Coffee with Mimi
By MIMI BECKER
According to one source, in 2016 $195.6 billion was spent on advertising in the US. That figure was up from $183 billion in 2015. If you extend the line, you can project the 2017 numbers will be correspondingly higher. What effect does that massive outlay have on the general population? Obviously, it is considerable and acceptable as I doubt advertising budgets would exist if the corporate bottom line was not positively and directly impacted by the dollars spent. Who would watch the Super Bowl without the pre-hype of the anticipated hype?
The behavior of consumers is interesting. Often, I can’t remember what the ad is touting, particularly if it is clever. Is that the fault of the ad campaign? Is it my lack of commercial responsiveness? But, sometimes an ad will put a smile on my face and I will remember their point.
Such is the case of the Millie Dresselhaus ad currently running on regular TV. That little old lady is adorable. The visuals are clever; little girls dressed up as Millie for Halloween, Millie T-shirts, and newborns named Millie. What on earth is the ad selling and who is the vendor?
Millie Dresselhaus is a real person who accomplished real things. She is called the “queen of carbon science”. Are you in the market for carbon? It isn’t on my grocery list. Most of what Millie worked on is not even pronounceable by many people. So, who is selling what? Well, it is GE and they are touting their goal to employ 20,000 women in significant technology related positions by 2020. They appear to be on track to do so as they have 15,000 signed on the dotted line and just three years to reach their goal.
As ads go, Millie and GE are a homerun combination. But, isn’t the goal of any ad campaign your purchase of a GE washer or dryer this week? According to advertising theory for companies like GE the goal is the long run, end game. I only purchase those items, hopefully, once every 10 years, or so. Do I have a positive opinion of GE which could carry over for a few years? As I just bought a washer and dryer, it will be awhile before the next outlay. GE wants me to have a positive impression of their products so that when the next time is now, I make the desired purchase.
What makes me feel good about this ad? I am a woman and the mother of daughters, the grandmother of a granddaughter. Isn’t it great that a major American corporation would hang multi-millions of dollars on an ad campaign promising it will hire women into traditionally male dominated positions of significance? I’ll admit it, I like it.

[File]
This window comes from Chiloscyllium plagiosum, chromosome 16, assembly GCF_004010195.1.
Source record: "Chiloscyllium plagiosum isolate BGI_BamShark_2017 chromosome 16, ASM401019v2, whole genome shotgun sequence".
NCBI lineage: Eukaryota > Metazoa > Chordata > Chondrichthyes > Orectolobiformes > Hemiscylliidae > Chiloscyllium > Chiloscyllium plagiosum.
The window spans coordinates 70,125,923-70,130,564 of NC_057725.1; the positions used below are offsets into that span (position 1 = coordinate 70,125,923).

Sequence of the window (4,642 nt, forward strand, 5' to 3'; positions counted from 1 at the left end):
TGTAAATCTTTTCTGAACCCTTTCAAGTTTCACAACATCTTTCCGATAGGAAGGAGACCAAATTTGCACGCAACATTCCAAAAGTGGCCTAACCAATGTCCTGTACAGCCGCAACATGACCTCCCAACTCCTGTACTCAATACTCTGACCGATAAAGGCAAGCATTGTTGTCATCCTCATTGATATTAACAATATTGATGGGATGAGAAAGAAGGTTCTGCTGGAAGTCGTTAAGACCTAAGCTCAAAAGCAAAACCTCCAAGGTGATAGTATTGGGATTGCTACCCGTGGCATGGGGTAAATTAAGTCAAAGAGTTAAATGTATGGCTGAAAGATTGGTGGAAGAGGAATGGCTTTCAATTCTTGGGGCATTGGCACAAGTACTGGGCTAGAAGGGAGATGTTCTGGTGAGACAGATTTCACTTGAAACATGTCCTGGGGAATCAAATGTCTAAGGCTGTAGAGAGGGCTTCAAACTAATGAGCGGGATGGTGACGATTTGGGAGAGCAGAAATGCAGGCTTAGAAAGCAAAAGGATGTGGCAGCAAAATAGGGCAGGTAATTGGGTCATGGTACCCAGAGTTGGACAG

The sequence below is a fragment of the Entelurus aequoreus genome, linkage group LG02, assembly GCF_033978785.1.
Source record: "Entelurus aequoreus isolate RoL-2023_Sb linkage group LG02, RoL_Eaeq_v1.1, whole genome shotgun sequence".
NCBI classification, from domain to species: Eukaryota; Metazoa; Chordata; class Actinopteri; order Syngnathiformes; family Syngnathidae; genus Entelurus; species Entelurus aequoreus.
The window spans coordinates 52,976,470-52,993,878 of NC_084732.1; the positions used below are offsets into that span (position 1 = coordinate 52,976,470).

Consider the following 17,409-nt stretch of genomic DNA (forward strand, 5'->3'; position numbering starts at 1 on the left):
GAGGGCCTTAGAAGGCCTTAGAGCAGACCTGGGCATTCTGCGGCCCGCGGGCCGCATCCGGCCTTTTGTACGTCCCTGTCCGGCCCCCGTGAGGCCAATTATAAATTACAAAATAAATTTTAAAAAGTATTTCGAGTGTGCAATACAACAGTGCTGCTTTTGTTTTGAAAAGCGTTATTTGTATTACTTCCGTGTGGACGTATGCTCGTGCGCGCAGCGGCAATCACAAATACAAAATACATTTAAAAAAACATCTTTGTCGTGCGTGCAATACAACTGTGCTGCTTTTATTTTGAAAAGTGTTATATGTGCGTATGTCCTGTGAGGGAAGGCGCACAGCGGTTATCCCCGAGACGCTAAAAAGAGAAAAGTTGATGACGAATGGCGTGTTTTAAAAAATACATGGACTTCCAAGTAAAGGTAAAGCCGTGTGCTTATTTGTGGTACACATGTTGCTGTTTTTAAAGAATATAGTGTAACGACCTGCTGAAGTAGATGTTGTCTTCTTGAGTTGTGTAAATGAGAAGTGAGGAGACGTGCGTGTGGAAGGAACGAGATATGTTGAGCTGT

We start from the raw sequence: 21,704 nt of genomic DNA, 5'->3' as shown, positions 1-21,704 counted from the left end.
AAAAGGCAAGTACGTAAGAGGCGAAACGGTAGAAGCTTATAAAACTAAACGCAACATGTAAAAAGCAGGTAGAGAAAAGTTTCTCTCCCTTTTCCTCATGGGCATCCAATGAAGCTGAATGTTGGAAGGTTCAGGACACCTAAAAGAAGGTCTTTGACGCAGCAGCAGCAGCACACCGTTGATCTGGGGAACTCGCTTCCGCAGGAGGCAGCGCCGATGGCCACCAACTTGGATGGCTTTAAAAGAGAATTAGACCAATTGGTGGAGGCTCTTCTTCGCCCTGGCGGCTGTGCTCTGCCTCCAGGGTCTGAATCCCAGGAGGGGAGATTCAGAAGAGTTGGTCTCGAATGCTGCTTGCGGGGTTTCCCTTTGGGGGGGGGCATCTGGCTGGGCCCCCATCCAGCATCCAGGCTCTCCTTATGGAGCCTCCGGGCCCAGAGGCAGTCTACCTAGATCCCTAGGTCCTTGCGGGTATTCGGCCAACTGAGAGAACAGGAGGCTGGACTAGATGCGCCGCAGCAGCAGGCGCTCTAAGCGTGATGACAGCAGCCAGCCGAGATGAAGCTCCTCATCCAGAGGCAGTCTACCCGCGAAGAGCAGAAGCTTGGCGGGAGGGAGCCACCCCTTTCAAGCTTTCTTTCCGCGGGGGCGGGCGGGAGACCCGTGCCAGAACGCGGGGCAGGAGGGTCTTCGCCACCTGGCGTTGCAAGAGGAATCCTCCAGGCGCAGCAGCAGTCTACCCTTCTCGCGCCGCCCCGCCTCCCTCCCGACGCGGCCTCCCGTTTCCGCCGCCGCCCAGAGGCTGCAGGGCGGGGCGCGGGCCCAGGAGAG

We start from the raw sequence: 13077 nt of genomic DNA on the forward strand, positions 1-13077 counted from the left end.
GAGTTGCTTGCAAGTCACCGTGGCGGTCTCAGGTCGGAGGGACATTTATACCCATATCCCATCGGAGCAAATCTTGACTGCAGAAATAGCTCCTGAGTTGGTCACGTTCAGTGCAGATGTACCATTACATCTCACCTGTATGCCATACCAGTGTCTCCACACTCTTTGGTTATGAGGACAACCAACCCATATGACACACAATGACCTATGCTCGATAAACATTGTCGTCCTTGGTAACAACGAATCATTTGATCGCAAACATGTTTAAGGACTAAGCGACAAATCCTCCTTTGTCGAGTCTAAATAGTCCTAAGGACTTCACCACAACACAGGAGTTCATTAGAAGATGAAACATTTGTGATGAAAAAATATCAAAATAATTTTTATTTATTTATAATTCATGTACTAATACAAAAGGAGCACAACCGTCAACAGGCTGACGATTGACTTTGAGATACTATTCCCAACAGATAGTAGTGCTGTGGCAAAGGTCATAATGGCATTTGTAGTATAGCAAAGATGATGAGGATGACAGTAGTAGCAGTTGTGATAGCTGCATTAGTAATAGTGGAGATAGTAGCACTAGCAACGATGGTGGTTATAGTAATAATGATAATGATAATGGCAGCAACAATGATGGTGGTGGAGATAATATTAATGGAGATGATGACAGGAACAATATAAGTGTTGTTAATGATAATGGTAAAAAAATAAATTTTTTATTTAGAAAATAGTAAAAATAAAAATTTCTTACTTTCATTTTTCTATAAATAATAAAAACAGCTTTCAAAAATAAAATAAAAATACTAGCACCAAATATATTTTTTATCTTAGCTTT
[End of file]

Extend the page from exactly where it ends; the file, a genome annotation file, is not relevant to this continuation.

Millie wasn’t just a woman scientist. Her biography would be the envy of any scientist. She shouldn’t be included in the annals of history with the caveat that she was a woman scientist. But, she was and it is. It took us this long and a few million GE dollars to appreciate and recognize her contributions in the mainstream.
Millie died in February of this year. I had no idea who she was before the GE ad campaign which aired during the Oscars and continues to run. I did a little research to see if the ad lady was a caricature or the real deal. Thankfully, it’s Millie.
In reality, the world does turn on what seem to be little noticed events which produce significant, often overlooked, outcomes because we overlook the potential sources as relevant. Imagine the doubting looks at MIT and Cornell when that little lady strolled around campus. Who took her seriously at first glance? Who was doubting her when she won the National Medal of Science in 1990 or the Presidential Medal of Freedom 2014?
I must disclose that our family has long been a fan of GE products. We have a history of family employed a lifetime with GE. However, I wouldn’t hang my hat on inferior products from any sentimental source. But, would I throw my patronage behind a company because of Millie Dresselhaus? Possibly.
Don’t misunderstand me. I am quite sure GE did their due diligence in the research on this ad. GE didn’t get to be a mega corporation on sentimental attachment to a sweet and cute lady figure in a red sweater. But, maybe this time they did and they were right.
But, won’t it be great when we get to a time in history when mega corporations just hired the 20,000 women scientists as a regular course of doing good business and didn’t have to mount an ad campaign to brag about it?
Will the mission of mega corporations continue to include the right things after the ad has run its course and we forget the adorable Millie Dresselhaus was actually a force to be reckoned with in the world of science?
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